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NFL Financing Rules Are Holding Back Black Ownership of Teams

By Brett Pulley

Media mogul Byron Allen is looking to buy the Denver Broncos in an auction that could reach $4 billion or more. If he is successful, Allen would be the first Black owner in the 102-year-old National Football League, where 7 out of 10 players are Black, yet no Black person has ever held a majority stake in a team. 

Photo by Dave Adamson on Unsplash

Allen isn’t the only Black individual who is interested in buying an NFL team. Clearlake Capital Group co-founders Behdad Eghbali and Jose Feliciano, along with Feliciano’s wife Kwanza Jones, are also weighing a bid, according to people with knowledge of the matter. Feliciano is a native of Puerto Rico, and Jones is African-American. Representatives for Feliciano declined to comment.

NFL Commissioner Roger Goodell said in a press conference Wednesday the league wants to make it easier to enable Black ownership by working with prospective black buyers to help them gain an “understanding of what it will take financially and from a policy standpoint” to become an owner.

The NFL currently requires the principal franchise owner to have a 30% stake in the team, and the entire ownership group can be no more than 24 people in total. The organization also places limits on how much debt can be used to acquire a team; it recently increased that amount from $500 million to $1 billion. But even with the increased debt limit, there are few people in America able to write a check for 30% of $3 to $4 billion, and the pool of Black Americans is significantly narrower.

Allen, 60, has built a media empire from scratch, assembling 27 local television stations over three decades. More recently, he’s acquired some of the most luxurious real estate from Malibu to New York. He will build a group of investors spanning Wall Street, Hollywood, sports and business, according to one person with knowledge of the matter. The group would put down roughly 75% of the price in liquid assets, the person said.

His plan is a longshot. The media tycoon is worth about $400 million according to the Bloomberg Billionaires Index, an impressive sum, but in the new gilded age, a fraction of the fortunes attracted to owning an NFL team. Allen told Bloomberg on Tuesday that Goodell and New England Patriots owner Robert Kraft had previously asked him to consider buying a team.

Allen owns 100% of Los Angeles-based Allen Media Entertainment, projected to generate about $235 million of earnings before interest, taxes, and amortization this year by Standard & Poors. But he’s assembled his network using an “aggressive debt-financed M&A growth strategy” according to a July credit opinion from Moody’s, which rates Allen’s unsecured bonds Caa1. 

Representatives of Allen Media Group declined to comment regarding Byron Allen’s personal finances.

Josh Harris, co-founder of Apollo Global Management, is separately considering a bid, one of the people said. Harris is worth $7.8 billion according to the Bloomberg Billionaires Index. Representatives for Harris, who is White and already a minority owner of the NFL’s Pittsburgh Steelers, declined to comment.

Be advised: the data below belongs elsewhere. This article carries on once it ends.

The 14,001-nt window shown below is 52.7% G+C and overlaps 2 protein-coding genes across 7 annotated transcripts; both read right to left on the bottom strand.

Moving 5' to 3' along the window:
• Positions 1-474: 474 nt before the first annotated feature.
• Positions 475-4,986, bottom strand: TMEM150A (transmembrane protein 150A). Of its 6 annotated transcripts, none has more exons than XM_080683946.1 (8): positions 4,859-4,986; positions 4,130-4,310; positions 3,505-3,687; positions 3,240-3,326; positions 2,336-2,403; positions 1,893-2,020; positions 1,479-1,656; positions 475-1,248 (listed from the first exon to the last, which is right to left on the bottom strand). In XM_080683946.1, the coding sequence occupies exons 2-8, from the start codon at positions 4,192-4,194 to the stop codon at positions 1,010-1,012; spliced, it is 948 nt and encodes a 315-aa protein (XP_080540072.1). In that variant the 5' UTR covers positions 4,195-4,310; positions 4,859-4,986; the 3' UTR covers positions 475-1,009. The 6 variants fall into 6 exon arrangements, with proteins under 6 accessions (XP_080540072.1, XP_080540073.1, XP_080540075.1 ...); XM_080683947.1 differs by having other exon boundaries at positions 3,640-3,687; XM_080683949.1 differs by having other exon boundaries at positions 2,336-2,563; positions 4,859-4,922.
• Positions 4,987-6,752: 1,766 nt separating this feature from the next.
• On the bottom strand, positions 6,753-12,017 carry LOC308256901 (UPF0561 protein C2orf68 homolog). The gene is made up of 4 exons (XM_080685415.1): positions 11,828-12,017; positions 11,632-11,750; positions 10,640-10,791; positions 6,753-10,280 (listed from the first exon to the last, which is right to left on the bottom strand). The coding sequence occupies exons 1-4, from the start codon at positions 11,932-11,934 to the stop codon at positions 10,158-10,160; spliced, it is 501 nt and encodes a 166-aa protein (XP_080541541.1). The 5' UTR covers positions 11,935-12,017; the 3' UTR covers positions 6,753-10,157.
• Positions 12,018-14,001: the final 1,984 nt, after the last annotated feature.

The Denver franchise offers a rare opportunity to enter an elite club of owners. Fewer than a dozen NFL franchises have changed hands over the past two decades, with the last coming in 2018, when hedge fund manager David Tepper, who is worth $14.9 billion according to the Bloomberg Billionaires Index, paid a record $2.3 billion for the Carolina Panthers.

“The team values are growing at such a rapid rate that the league’s requirements literally price all minority buyers out of the marketplace,” said Charles Grantham, director of Seton Hall University’s Center for Sport Management. 

Other professional sports leagues, Grantham noted, have relaxed ownership requirements. For example, Major League Baseball and the National Basketball Association are allowing private equity groups to own as much as 20%.

Marc Morial, president of the National Urban League, said it’s time for the NFL to reassess its financial guidelines. “What’s the justification for the financial rules, particularly when those rules serve as a barrier to Black ownership?” he said. “The current financial arrangements are almost an admission key to join the exclusive club.”

The Broncos sale process is unfolding at a time when the organization is facing intense criticism over its lack of diversity. On the same day the team was put up for sale, former Miami Dolphins head coach Brian Flores filed a class-action lawsuit alleging racism in the NFL’s process for hiring coaches. The league has been grappling with ongoing race and social justice concerns in the wake of quarterback Colin Kapernick’s saga.

The richest Black American, Robert Smith, is a Denver native worth $8.9 billion who has been viewed as another potential bidder. But a person familiar with the matter said the chief executive officer of Vista Equity Partners currently isn’t interested.

The Broncos began interviewing bankers in November in advance of a potential sale and the Pat Bowlen Trust, established by the late Broncos owner, announced this month it had started a sale process run by Allen & Co. The Bowlen family, which is selling the Broncos after 38 seasons, has feuded for years over control of the team. Pat Bowlen purchased the Broncos in 1984 for $78 million, according to Forbes. 

More stories like this are available on bloomberg.com.

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